Heinz Red Ketchup Packets Set to Get a Green Makeover

The Kraft Heinz Co. has announced plans to recreate 100 percent of its packaging to make it more environmentally sustainable by 2025.


Heinz ketchup packets and all of the companies other products are going green.

The Kraft Heinz Company recently announced a goal of redesigning 100 percent of its packaging globally to make it recyclable, reusable or compostable by 2025.

The company, which is co-headquartered in Pittsburgh and includes brands such as Kraft, Heinz, Capri Sun, Lunchables, Maxwell House, Oscar Mayer and Velveeta, is joining other companies such as Nestle SA and Colgate Palmolive in setting deadlines to make their products more friendly to the environment.

Kraft Heinz has already exceeded its goal of cutting out 50,000 metric tons of packaging by revamping its design for several products, including Kraft Easy Mac Cups, and is currently working on its 2015 pledge to reduce greenhouse gas emissions, water consumption, energy consumption and the amount of solid waste it sends to landfills by 15 percent by 2020.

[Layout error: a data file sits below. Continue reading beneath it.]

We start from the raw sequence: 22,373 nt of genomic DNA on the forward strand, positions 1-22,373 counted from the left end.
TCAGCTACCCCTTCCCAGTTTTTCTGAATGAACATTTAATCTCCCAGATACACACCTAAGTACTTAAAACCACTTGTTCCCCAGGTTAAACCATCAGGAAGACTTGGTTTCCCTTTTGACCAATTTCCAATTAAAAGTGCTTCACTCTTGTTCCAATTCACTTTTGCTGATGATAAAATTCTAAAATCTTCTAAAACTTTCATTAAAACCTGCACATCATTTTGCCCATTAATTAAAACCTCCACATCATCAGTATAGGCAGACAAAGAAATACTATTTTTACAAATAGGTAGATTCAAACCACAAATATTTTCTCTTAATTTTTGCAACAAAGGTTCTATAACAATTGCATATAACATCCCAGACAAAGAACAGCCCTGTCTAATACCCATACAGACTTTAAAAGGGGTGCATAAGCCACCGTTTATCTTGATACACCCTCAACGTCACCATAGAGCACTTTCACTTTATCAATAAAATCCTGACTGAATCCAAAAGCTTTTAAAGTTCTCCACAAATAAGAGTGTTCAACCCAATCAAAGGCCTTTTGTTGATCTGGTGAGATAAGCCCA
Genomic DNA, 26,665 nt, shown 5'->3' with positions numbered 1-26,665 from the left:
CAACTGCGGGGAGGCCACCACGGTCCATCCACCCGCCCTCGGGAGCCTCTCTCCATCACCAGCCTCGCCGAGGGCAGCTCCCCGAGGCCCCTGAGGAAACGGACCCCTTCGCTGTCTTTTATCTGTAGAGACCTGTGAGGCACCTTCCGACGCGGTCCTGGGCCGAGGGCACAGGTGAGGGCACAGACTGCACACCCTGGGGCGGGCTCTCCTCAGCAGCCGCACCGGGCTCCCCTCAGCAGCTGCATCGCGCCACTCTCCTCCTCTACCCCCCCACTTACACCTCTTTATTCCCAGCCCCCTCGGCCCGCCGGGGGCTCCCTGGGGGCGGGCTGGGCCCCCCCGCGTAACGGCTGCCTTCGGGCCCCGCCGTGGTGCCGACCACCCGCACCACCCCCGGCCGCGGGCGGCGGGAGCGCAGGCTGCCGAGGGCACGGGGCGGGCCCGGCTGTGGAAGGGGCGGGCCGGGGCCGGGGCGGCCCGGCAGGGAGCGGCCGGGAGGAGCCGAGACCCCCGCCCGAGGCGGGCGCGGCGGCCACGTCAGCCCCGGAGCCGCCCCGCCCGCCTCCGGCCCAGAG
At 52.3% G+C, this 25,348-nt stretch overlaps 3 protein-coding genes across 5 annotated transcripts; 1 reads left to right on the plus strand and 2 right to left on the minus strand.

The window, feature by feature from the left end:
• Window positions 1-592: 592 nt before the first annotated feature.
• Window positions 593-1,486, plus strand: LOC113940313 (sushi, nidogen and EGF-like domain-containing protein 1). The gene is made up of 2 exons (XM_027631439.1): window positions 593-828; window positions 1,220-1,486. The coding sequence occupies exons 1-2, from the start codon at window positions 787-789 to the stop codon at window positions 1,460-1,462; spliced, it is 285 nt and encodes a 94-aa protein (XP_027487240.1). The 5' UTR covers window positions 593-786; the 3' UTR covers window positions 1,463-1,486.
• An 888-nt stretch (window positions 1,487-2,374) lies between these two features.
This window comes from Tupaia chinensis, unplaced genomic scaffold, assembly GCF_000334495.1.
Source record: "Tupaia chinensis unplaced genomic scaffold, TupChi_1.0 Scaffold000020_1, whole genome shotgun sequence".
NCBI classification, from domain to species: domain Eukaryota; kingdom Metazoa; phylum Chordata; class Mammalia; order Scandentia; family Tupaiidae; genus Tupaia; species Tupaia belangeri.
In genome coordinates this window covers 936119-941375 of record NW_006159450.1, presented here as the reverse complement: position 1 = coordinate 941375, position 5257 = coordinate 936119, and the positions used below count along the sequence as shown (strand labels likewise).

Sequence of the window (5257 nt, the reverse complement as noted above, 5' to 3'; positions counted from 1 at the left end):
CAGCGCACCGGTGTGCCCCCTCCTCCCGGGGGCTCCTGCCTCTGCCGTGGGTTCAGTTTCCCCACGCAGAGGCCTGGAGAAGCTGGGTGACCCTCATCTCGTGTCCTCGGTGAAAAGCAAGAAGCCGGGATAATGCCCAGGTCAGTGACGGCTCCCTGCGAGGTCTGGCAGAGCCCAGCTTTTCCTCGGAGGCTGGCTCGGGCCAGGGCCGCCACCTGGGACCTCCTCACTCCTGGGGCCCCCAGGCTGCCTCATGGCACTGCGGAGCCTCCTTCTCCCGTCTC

Packaging for Kraft Heinz products, including Heinz ketchup packets, multi-laminated Capri Sun juice pouches and wrappings on individual Kraft Singles cheese slices can’t be easily recycled through regular municipal programs, according to Bloomberg. The company isn’t exactly sure yet how it will address this issue in a way that balances sustainability with requirements for food safety, shelf life and other factors.

Kraft Heinz plans to partner with packaging experts, organizations and coalitions to explore solutions and has begun working with Environmental Packaging International (EPI) on consulting, tracking and other specialist services in the packaging space. The company will further outline its strategy and timeline for achieving its new commitment in its next Corporate Social Responsibility Report, expected to be issued in 2019.

“Our collective industry has a massive challenge ahead of us with respect to packaging recyclability, end-of-life recovery and single-use plastics,” says Bernardo Hees, CEO at Kraft Heinz. “Even though we don’t yet have all the answers, we owe it to current and future generations who call this planet ‘home’ to find better packaging solutions and actively progress efforts to improve recycling rates.”

Categories: The 412